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In the new ISO 9001:2015 standard, there are more rigorous requirements for managing suppliers. The following forms part one of three instalments of our ‘ISO 9001:2015 and Supplier Management’ series which focuses on the major changes of the standard. This instalment will focus on explaining the key changes introduced in ISO 9001 clause 8.4 - control of externally provided processes, products and services.

Why is it so important to manage suppliers?

Supply chain networks are expanding and evolving at an unprecedented pace. At the same time, companies face enormous pressures to improve supply chain efficiency, reduce costs and mitigate risks involved in supplier compliance.

Poor supplier quality results in reputational damage, not to mention huge costs to your business. A supplier delay could push back your product deadlines and cause significant costs on a per day basis. Last year, one in three businesses felt the blow, experiencing cumulative losses over one million euros due to supplier failures.

Clause 8.4 – Key changes

ISO 9001:2015 clause 8.4 focuses our attention on our responsibility to control externally provided processes, products and services.

There are three main changes:

1) Who are your suppliers?

You will notice that there has been some small terminology changes in the new ISO 9001:2015 standard. “Purchasing” and “Outsourcing” are now called "control of externally provided processes, products and services”. While this doesn't mean you need to update your terminology, ISO 9001:2015 has now made it more explicit who a supplier is.

A supplier is anyone who is a provider external to the scope of the quality management system.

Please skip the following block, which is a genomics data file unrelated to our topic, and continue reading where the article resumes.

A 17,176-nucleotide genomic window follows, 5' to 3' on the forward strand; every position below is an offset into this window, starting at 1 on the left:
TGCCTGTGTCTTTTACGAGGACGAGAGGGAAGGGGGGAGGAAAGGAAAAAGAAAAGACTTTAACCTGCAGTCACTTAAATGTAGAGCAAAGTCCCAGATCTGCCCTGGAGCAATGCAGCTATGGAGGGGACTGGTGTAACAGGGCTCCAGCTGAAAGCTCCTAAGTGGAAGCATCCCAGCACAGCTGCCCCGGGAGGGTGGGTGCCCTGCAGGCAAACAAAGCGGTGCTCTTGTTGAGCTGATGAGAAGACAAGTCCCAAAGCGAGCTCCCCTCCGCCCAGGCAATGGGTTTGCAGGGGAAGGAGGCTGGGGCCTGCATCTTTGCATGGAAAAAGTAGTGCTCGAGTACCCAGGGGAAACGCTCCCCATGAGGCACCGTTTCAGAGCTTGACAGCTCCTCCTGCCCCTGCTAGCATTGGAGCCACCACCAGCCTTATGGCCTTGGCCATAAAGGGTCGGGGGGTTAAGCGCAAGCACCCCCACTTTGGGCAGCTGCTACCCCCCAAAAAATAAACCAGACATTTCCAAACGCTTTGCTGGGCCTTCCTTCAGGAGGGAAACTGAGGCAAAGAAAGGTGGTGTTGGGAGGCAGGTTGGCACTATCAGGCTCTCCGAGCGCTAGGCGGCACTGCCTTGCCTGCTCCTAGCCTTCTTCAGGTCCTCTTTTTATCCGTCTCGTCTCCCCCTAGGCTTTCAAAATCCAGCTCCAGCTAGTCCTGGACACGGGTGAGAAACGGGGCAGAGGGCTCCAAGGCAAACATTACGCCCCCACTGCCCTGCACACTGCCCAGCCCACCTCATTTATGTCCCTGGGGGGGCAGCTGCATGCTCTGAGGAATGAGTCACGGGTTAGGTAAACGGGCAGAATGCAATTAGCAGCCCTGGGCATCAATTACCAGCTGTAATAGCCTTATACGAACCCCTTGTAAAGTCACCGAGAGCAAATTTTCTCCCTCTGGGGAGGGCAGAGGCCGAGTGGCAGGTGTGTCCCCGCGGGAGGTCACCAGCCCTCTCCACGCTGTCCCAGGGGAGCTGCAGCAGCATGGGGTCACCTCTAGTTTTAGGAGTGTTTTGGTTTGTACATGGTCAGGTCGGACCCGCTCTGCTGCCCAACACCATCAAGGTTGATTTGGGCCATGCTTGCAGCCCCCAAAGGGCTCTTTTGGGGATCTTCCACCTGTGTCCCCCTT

ISO 9001:2015 requires the organisation to address all forms of external provision, whether it is by purchasing from a supplier, through an arrangement with an associate company, through the outsourcing of processes and functions of the organisation, or by any other means.

It is also worth noting that an external provider is a provider external to the scope of the quality management system. This means that if a quality management scope covers a single site in a wider group structure, then anything sourced from other members of the group would be classed as externally provided and subject to the requirements.

2) Record the results of supplier activities

In ISO 9001:2008 sub-clause 7.4.1, it was required to keep records of the criteria for selection, evaluation and re-evaluation of the suppliers. For ISO 9001:2015, there is now an explicit requirement to ensure monitoring and measurement activities are undertaken at appropriate points.

The organisation is required to record not only the criteria, but also the results of these activities, including performance and monitoring. This has many implications for you if you haven’t previously maintained records of the results of supplier performance activities.

2) Verification activities

In ISO 9001:2008, the organisation needed to ensure the purchased product met specified purchase requirements. In ISO 9001:2015, the verification needs to ensure "the externally provided processes, products and services meet requirements."

If organisations were previously only verifying external provisions against the initial purchase requirements, rather than the ability of the provision to help the organisation to achieve their overall objectives, the organisation will need to update their processes and management system accordingly. Using

Find out more about preparing for ISO 9001 clause 8.4 - control of externally provided processes, products and services - and how Ideagen can assist with our free white paper.


Written by

Alexander Pavlović

Alex produces targeted content to help Ideagen’s readers and customers navigate the complex world of quality, governance, risk and compliance.

Alex has worked with brands such as BT, Sodexo and Unilever and is passionate about helping businesses build a cohesive, collaborative culture of quality.